Rule of thumb for this is to add an additional cup for every 20 pounds of dog weight for each meal. Before the hike give a small serving about 1 hour before; feed small and frequent portions throughout the day. Both you and your dog need to stay hydrated, so drink water and share some with your best bud about every 15-30 minutes.
Protect their paws from rough terrain with boots. Snowy and rocky trails can be tough on their pads, so make sure to have back-up dog boots just in case. Colder conditions can also warrant a dog coat or sweater as well. And when hiking towards dusk definitely bring lights and reflectors. It’s always fun to attach some reflectors to your dog’s harness and leash. Light them up for the night sky! And it makes us worriers feel better when our pooches are safe. For the end of the trip a towel or seat cover is handy with dirty dogs. Granted we love them, but I for one do not want their muddy paws all over my car.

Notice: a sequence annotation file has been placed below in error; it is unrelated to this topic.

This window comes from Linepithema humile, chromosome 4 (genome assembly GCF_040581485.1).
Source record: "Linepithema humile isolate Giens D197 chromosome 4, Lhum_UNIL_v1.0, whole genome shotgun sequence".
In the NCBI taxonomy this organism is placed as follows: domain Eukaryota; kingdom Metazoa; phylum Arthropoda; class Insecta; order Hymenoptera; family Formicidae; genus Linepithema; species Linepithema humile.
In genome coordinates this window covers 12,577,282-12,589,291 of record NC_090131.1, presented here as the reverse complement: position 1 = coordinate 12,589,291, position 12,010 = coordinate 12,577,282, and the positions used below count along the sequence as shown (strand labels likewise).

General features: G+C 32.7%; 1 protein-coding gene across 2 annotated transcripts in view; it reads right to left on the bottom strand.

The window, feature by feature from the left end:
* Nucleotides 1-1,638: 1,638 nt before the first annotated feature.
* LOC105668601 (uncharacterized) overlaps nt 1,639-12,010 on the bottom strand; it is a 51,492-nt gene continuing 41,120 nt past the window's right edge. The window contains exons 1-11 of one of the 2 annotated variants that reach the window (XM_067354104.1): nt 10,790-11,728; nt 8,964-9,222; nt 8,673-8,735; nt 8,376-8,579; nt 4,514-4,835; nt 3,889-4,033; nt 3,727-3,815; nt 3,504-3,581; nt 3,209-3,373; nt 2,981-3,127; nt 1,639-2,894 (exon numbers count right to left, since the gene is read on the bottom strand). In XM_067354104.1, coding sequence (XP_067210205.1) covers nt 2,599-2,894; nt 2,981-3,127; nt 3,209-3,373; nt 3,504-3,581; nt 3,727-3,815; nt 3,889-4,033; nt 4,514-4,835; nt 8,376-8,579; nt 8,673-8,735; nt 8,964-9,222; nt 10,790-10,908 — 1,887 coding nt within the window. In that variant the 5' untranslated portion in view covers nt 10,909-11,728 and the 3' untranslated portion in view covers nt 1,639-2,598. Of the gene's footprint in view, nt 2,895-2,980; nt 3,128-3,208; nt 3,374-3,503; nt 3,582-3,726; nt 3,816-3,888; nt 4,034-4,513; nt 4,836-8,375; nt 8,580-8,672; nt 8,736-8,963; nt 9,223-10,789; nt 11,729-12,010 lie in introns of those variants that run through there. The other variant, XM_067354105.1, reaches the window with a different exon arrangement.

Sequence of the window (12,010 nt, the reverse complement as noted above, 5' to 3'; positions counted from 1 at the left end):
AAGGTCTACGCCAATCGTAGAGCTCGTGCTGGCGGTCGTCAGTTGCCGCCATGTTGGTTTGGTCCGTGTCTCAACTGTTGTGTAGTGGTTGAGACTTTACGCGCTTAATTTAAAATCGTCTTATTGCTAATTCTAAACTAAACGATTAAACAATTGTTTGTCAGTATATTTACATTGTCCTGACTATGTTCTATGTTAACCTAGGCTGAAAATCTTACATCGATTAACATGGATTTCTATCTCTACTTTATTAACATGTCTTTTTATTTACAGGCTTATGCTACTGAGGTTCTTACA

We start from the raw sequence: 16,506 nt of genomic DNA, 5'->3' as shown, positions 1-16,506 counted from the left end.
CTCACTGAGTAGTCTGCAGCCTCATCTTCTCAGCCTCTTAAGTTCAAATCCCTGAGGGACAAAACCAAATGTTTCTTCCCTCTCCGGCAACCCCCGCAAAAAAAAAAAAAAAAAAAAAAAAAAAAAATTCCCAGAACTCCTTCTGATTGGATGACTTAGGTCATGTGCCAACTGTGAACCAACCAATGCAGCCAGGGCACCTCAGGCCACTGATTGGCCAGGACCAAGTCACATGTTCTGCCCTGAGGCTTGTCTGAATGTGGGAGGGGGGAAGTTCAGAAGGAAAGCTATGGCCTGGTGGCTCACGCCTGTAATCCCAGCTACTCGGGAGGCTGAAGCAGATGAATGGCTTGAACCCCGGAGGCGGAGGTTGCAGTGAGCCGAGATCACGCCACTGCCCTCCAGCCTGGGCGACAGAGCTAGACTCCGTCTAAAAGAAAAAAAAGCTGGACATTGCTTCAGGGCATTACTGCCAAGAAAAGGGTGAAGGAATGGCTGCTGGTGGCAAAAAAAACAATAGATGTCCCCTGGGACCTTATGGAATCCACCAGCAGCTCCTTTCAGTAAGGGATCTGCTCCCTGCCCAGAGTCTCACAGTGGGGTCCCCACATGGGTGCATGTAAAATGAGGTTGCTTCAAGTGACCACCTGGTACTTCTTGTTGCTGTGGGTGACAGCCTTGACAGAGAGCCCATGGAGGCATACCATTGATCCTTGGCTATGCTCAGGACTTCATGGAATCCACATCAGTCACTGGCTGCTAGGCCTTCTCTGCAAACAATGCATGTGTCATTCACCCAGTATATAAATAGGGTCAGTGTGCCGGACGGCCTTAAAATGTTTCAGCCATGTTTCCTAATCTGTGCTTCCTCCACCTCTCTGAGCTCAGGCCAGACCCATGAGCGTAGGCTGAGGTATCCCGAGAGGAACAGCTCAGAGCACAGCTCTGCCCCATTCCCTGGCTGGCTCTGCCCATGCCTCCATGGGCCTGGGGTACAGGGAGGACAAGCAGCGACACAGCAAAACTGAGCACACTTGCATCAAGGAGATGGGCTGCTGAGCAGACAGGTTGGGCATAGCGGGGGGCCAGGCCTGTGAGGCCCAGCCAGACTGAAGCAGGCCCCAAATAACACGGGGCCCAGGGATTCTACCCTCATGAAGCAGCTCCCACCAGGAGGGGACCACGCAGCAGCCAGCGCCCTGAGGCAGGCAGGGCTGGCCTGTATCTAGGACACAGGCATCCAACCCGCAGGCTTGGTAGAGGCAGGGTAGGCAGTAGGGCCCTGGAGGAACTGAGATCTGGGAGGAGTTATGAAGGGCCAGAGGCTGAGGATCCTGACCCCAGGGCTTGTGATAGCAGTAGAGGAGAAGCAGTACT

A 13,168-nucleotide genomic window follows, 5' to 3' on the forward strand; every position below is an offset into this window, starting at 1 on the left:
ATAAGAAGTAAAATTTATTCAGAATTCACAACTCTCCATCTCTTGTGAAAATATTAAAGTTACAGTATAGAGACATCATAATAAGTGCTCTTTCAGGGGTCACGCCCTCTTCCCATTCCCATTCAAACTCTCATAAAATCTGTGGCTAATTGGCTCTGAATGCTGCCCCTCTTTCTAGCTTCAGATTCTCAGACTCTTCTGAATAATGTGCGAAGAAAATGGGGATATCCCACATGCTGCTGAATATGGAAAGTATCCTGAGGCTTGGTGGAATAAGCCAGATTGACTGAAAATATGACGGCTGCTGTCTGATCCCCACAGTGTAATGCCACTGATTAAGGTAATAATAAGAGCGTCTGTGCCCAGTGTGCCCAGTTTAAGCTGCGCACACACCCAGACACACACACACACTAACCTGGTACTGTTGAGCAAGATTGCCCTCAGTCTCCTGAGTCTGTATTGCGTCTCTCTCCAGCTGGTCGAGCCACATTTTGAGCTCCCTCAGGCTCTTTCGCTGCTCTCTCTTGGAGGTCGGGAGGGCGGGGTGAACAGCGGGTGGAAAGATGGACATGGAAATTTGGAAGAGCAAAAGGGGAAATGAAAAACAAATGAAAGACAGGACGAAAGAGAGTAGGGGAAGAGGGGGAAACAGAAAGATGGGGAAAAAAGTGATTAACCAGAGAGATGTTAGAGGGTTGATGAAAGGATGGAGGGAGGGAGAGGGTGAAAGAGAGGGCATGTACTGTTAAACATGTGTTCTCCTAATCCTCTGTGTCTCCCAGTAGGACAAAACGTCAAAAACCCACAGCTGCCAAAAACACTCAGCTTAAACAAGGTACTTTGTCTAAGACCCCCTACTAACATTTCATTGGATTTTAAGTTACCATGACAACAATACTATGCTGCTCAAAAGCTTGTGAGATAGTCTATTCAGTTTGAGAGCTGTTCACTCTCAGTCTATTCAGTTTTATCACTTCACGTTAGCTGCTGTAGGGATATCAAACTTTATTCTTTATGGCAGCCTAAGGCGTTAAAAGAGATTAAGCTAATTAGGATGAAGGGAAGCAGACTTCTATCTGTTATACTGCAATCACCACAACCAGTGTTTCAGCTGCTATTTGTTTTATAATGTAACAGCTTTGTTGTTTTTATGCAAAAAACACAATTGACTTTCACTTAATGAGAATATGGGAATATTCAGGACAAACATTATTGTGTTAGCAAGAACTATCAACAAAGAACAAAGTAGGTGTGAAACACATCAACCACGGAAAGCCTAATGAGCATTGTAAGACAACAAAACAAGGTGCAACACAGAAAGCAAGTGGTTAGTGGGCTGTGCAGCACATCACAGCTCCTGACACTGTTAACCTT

Safety! Safety! Safety!
Many safety concerns have already been acknowledged, but again us worriers can always think of more scary scenarios. Firstly, check park regulations about allowances on dogs. Some parks do not allow dogs and others require that they remain on-leash. Secondly, vaccinations for all dogs, no matter the age, need to be up-to-date. Make sure your dog has some form of identification whether it be a tag or chip. In the unfortunate event your buddy gets lost it is always best to provide those who find him with proper contact information.